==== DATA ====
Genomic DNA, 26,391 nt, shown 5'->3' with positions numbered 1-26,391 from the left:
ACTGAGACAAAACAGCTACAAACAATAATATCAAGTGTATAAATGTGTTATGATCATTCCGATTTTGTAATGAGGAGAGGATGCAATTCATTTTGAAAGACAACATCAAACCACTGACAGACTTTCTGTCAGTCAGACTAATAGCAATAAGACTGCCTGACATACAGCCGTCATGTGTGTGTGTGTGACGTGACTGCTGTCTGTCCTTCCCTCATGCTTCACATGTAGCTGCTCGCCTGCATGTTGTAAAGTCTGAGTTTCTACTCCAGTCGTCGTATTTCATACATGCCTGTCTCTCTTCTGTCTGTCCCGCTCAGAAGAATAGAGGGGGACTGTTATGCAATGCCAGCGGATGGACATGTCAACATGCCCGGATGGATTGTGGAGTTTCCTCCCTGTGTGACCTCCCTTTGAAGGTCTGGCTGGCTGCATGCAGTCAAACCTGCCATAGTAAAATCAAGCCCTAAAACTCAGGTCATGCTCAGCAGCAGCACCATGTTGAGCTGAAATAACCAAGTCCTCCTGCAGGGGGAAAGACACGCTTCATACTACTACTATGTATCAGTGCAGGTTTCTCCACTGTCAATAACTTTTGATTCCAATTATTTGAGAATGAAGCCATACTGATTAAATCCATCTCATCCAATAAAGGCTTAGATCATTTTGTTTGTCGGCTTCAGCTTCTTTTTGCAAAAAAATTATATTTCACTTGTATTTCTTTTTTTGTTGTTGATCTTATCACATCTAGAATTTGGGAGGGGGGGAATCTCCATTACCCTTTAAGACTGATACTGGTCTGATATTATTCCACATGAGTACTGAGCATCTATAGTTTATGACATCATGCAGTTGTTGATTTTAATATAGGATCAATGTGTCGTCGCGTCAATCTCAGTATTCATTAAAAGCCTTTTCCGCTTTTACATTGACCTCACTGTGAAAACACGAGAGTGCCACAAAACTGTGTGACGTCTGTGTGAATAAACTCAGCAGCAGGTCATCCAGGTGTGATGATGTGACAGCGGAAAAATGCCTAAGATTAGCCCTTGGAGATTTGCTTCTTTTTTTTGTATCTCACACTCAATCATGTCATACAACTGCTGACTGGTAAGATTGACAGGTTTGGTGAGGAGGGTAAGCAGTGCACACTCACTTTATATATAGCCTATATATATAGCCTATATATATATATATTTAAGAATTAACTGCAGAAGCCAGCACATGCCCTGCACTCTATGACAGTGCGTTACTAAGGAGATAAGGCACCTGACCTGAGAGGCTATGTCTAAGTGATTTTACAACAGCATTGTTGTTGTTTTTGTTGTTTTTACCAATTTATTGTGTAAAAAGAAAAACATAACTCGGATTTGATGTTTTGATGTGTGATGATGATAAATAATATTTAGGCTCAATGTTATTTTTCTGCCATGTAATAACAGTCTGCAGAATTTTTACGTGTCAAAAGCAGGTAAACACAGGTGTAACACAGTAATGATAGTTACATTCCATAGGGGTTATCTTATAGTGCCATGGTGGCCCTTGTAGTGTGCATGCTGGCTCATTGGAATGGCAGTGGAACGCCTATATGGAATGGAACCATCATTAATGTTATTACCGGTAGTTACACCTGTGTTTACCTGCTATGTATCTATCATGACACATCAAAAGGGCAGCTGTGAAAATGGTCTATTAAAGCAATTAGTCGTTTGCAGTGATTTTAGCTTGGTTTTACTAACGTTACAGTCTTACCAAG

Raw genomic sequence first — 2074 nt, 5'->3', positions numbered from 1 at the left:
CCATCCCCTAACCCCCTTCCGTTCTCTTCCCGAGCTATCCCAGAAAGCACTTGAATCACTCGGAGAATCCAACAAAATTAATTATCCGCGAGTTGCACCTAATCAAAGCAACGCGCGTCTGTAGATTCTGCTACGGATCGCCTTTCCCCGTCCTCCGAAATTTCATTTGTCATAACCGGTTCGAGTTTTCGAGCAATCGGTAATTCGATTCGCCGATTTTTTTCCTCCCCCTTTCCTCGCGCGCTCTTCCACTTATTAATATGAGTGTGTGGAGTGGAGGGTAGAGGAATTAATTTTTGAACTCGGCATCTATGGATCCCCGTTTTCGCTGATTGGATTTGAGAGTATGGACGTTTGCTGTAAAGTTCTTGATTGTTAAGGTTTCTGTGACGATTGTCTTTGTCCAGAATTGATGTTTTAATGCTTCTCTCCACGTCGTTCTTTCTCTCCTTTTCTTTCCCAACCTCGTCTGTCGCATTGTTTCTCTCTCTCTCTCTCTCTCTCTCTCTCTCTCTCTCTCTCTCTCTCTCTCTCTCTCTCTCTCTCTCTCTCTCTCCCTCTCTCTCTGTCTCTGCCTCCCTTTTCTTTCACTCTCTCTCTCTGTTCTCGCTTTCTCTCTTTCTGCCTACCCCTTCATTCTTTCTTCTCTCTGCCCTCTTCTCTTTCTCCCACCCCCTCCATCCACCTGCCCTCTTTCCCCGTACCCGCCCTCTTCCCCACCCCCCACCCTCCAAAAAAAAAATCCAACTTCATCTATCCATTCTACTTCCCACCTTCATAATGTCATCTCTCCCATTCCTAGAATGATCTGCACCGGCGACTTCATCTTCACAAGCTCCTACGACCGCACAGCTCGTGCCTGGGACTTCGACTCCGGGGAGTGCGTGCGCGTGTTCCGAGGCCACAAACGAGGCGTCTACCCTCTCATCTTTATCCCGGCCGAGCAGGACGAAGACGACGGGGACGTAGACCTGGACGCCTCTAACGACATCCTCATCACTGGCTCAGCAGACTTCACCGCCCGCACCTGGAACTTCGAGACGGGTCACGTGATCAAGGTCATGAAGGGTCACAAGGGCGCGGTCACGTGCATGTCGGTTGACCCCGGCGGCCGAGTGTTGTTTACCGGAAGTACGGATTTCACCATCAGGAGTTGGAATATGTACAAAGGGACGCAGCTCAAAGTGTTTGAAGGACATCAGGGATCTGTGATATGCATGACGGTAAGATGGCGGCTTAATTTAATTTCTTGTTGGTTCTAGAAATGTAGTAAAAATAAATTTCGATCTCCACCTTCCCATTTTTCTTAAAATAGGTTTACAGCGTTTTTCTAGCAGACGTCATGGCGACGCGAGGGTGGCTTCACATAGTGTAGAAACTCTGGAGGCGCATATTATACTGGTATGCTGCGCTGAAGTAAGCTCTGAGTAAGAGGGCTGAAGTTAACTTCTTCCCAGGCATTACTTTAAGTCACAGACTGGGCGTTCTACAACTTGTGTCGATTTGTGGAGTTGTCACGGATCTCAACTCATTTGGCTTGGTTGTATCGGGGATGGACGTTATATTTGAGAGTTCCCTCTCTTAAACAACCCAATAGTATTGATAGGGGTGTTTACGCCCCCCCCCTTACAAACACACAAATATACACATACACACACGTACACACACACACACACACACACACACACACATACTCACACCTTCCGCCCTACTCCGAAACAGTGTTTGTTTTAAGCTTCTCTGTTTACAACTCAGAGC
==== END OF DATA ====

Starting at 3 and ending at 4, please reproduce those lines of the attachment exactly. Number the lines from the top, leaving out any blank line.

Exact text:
Raw genomic sequence first — 2074 nt, 5'->3', positions numbered from 1 at the left:
CCATCCCCTAACCCCCTTCCGTTCTCTTCCCGAGCTATCCCAGAAAGCACTTGAATCACTCGGAGAATCCAACAAAATTAATTATCCGCGAGTTGCACCTAATCAAAGCAACGCGCGTCTGTAGATTCTGCTACGGATCGCCTTTCCCCGTCCTCCGAAATTTCATTTGTCATAACCGGTTCGAGTTTTCGAGCAATCGGTAATTCGATTCGCCGATTTTTTTCCTCCCCCTTTCCTCGCGCGCTCTTCCACTTATTAATATGAGTGTGTGGAGTGGAGGGTAGAGGAATTAATTTTTGAACTCGGCATCTATGGATCCCCGTTTTCGCTGATTGGATTTGAGAGTATGGACGTTTGCTGTAAAGTTCTTGATTGTTAAGGTTTCTGTGACGATTGTCTTTGTCCAGAATTGATGTTTTAATGCTTCTCTCCACGTCGTTCTTTCTCTCCTTTTCTTTCCCAACCTCGTCTGTCGCATTGTTTCTCTCTCTCTCTCTCTCTCTCTCTCTCTCTCTCTCTCTCTCTCTCTCTCTCTCTCTCTCTCTCTCTCTCTCTCCCTCTCTCTCTGTCTCTGCCTCCCTTTTCTTTCACTCTCTCTCTCTGTTCTCGCTTTCTCTCTTTCTGCCTACCCCTTCATTCTTTCTTCTCTCTGCCCTCTTCTCTTTCTCCCACCCCCTCCATCCACCTGCCCTCTTTCCCCGTACCCGCCCTCTTCCCCACCCCCCACCCTCCAAAAAAAAAATCCAACTTCATCTATCCATTCTACTTCCCACCTTCATAATGTCATCTCTCCCATTCCTAGAATGATCTGCACCGGCGACTTCATCTTCACAAGCTCCTACGACCGCACAGCTCGTGCCTGGGACTTCGACTCCGGGGAGTGCGTGCGCGTGTTCCGAGGCCACAAACGAGGCGTCTACCCTCTCATCTTTATCCCGGCCGAGCAGGACGAAGACGACGGGGACGTAGACCTGGACGCCTCTAACGACATCCTCATCACTGGCTCAGCAGACTTCACCGCCCGCACCTGGAACTTCGAGACGGGTCACGTGATCAAGGTCATGAAGGGTCACAAGGGCGCGGTCACGTGCATGTCGGTTGACCCCGGCGGCCGAGTGTTGTTTACCGGAAGTACGGATTTCACCATCAGGAGTTGGAATATGTACAAAGGGACGCAGCTCAAAGTGTTTGAAGGACATCAGGGATCTGTGATATGCATGACGGTAAGATGGCGGCTTAATTTAATTTCTTGTTGGTTCTAGAAATGTAGTAAAAATAAATTTCGATCTCCACCTTCCCATTTTTCTTAAAATAGGTTTACAGCGTTTTTCTAGCAGACGTCATGGCGACGCGAGGGTGGCTTCACATAGTGTAGAAACTCTGGAGGCGCATATTATACTGGTATGCTGCGCTGAAGTAAGCTCTGAGTAAGAGGGCTGAAGTTAACTTCTTCCCAGGCATTACTTTAAGTCACAGACTGGGCGTTCTACAACTTGTGTCGATTTGTGGAGTTGTCACGGATCTCAACTCATTTGGCTTGGTTGTATCGGGGATGGACGTTATATTTGAGAGTTCCCTCTCTTAAACAACCCAATAGTATTGATAGGGGTGTTTACGCCCCCCCCCTTACAAACACACAAATATACACATACACACACGTACACACACACACACACACACACACACACACATACTCACACCTTCCGCCCTACTCCGAAACAGTGTTTGTTTTAAGCTTCTCTGTTTACAACTCAGAGC